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# need some more help with copy constructors, this pointer, and polymorphism

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I read about.com's c++ tutorial and understand how most of the language works; However, I'm having some trouble with a few aspects of the language. I understand when the copy constructor is called and what it does, but I don't see the difference between the copy constructor and the constructor. Both of them have the are just the same name as the class. Is it just that the copy constructor always takes a const reference to another instance? I understand that the this pointer points to the instance you are working with but I don't understand how something like this works. Say you have a point class and you have accessor methods to set the x and the y that look like this: point& set_x(int x){_x = x; return (*this);}. I don't really see how that works, its returning the entire instance is it not? So then how does that give you the x that you just set? I understand how polymorphism works, but I'm still a little confuesd by it. The page I'm quoting from is: http://cplus.about.com/od/beginnerctutorial/l/aa120602c.htm this is the function: void chorus(Pet pet, Pet *petPtr, Pet &petRef) { pet.speak(); petPtr->speak(); petRef.speak(); } "Next, a Rat object is created and its address is stored in a Pet (base class) pointer. This Rat object is then passed into the chorus function. The first parameter in the function's parameter list, pet, is a Pet object. We are passing in a "Rat" object as the first argument. You may recall that when you pass an argument by value, a copy is made. In this case, the compiler makes space for a Pet object and then copies the Rat object argument into it. Since the Rat object is larger, it doesn't fit. This is called slicing. Only the Pet part of Rat gets copied. When speak is called, it is Pet's speak method that is executed. Let's look at the second parameter, petPtr. This is a pointer to type Pet. When passed a pointer of type Pet holding the address of a Rat object, we get Rat behavior - "rat noise" is printed. This is polymorphism." I think the reason I don't understand this could be because I don't completely understand the copy constructor. I don't see how if its copying the rat instance it doens't have enough room to copy it and only copies the pet part of it. The pointer on the page is pointing to a Rat, so if a rat is being copied I don't see how only the base of it got coppied. I understand that the petPtr->speak(); would execute the rats speak function.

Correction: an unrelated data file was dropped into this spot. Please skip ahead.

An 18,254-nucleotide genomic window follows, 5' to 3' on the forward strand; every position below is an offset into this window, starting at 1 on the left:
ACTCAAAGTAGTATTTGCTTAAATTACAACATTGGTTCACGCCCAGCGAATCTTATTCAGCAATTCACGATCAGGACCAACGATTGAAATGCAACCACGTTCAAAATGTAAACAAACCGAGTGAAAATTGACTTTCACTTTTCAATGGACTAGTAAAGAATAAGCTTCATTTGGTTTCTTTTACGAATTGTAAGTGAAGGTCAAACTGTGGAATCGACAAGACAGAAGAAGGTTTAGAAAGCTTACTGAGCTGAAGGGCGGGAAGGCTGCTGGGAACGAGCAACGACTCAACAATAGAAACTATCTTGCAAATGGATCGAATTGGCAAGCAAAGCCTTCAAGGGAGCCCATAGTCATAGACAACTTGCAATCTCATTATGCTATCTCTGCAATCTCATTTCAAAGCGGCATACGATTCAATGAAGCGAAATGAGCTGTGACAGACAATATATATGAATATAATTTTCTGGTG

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Quote:
 Is it just that the copy constructor always takes a const reference to another instance?

Pretty much.

Quote:
 I don't really see how that works, its returning the entire instance is it not? So then how does that give you the x that you just set?

Correct. It doesn't return the x. It returns everything. That's not an accessor, it's a mutator. Returning this allows you to chain the mutators together like this:

point().x(42).y(16);

Which default constructs a point and sets x and then y. Without the return you'd have to make that 3 lines.

An accessor does something like this:
int     get_x(){return(x);}

which copies x to the return, allowing you to use its value for stuff.

Quote:
 The pointer on the page is pointing to a Rat, so if a rat is being copied I don't see how only the base of it got coppied.